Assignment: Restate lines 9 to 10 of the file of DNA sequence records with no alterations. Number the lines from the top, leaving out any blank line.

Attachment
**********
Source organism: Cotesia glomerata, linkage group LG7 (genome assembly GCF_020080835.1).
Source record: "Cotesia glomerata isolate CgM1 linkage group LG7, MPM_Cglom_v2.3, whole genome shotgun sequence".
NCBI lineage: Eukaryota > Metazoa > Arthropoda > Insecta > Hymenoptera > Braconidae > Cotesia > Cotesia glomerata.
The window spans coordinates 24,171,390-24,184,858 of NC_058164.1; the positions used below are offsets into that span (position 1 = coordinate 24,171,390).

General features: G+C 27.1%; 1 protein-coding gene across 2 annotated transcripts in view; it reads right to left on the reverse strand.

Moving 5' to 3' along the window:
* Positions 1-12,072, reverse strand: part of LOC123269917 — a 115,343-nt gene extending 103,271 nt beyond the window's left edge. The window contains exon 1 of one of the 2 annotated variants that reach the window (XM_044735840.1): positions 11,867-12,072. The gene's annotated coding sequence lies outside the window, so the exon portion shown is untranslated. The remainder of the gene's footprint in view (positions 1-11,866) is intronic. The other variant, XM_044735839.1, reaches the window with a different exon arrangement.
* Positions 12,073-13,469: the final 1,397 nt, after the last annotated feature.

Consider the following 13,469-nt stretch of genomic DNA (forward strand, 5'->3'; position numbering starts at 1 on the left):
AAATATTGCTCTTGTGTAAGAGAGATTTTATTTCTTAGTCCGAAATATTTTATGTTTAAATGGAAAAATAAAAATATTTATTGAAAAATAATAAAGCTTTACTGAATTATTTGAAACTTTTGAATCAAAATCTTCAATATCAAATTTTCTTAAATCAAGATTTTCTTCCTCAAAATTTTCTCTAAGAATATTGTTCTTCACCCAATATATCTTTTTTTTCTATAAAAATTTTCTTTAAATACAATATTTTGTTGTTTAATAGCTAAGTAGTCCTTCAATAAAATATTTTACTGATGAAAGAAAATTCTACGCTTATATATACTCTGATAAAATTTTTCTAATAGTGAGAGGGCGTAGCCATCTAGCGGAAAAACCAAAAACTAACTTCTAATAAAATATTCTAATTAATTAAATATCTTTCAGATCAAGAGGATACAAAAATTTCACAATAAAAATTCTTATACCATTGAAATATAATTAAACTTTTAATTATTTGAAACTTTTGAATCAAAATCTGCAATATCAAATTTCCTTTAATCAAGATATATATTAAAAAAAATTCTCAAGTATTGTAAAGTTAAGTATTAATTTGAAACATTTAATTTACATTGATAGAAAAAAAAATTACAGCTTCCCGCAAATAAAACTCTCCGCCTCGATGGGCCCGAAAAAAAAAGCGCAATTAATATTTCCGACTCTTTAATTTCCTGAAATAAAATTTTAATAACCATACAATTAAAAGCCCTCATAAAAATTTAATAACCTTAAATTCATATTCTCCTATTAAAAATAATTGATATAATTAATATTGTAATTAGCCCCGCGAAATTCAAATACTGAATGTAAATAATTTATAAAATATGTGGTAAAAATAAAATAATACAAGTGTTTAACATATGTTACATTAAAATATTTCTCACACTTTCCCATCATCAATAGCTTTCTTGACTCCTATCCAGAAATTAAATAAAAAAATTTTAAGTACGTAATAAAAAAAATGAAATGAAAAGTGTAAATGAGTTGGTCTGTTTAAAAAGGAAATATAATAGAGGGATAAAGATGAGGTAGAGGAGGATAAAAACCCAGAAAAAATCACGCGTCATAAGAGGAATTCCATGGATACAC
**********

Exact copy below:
Consider the following 13,469-nt stretch of genomic DNA (forward strand, 5'->3'; position numbering starts at 1 on the left):
AAATATTGCTCTTGTGTAAGAGAGATTTTATTTCTTAGTCCGAAATATTTTATGTTTAAATGGAAAAATAAAAATATTTATTGAAAAATAATAAAGCTTTACTGAATTATTTGAAACTTTTGAATCAAAATCTTCAATATCAAATTTTCTTAAATCAAGATTTTCTTCCTCAAAATTTTCTCTAAGAATATTGTTCTTCACCCAATATATCTTTTTTTTCTATAAAAATTTTCTTTAAATACAATATTTTGTTGTTTAATAGCTAAGTAGTCCTTCAATAAAATATTTTACTGATGAAAGAAAATTCTACGCTTATATATACTCTGATAAAATTTTTCTAATAGTGAGAGGGCGTAGCCATCTAGCGGAAAAACCAAAAACTAACTTCTAATAAAATATTCTAATTAATTAAATATCTTTCAGATCAAGAGGATACAAAAATTTCACAATAAAAATTCTTATACCATTGAAATATAATTAAACTTTTAATTATTTGAAACTTTTGAATCAAAATCTGCAATATCAAATTTCCTTTAATCAAGATATATATTAAAAAAAATTCTCAAGTATTGTAAAGTTAAGTATTAATTTGAAACATTTAATTTACATTGATAGAAAAAAAAATTACAGCTTCCCGCAAATAAAACTCTCCGCCTCGATGGGCCCGAAAAAAAAAGCGCAATTAATATTTCCGACTCTTTAATTTCCTGAAATAAAATTTTAATAACCATACAATTAAAAGCCCTCATAAAAATTTAATAACCTTAAATTCATATTCTCCTATTAAAAATAATTGATATAATTAATATTGTAATTAGCCCCGCGAAATTCAAATACTGAATGTAAATAATTTATAAAATATGTGGTAAAAATAAAATAATACAAGTGTTTAACATATGTTACATTAAAATATTTCTCACACTTTCCCATCATCAATAGCTTTCTTGACTCCTATCCAGAAATTAAATAAAAAAATTTTAAGTACGTAATAAAAAAAATGAAATGAAAAGTGTAAATGAGTTGGTCTGTTTAAAAAGGAAATATAATAGAGGGATAAAGATGAGGTAGAGGAGGATAAAAACCCAGAAAAAATCACGCGTCATAAGAGGAATTCCATGGATACAC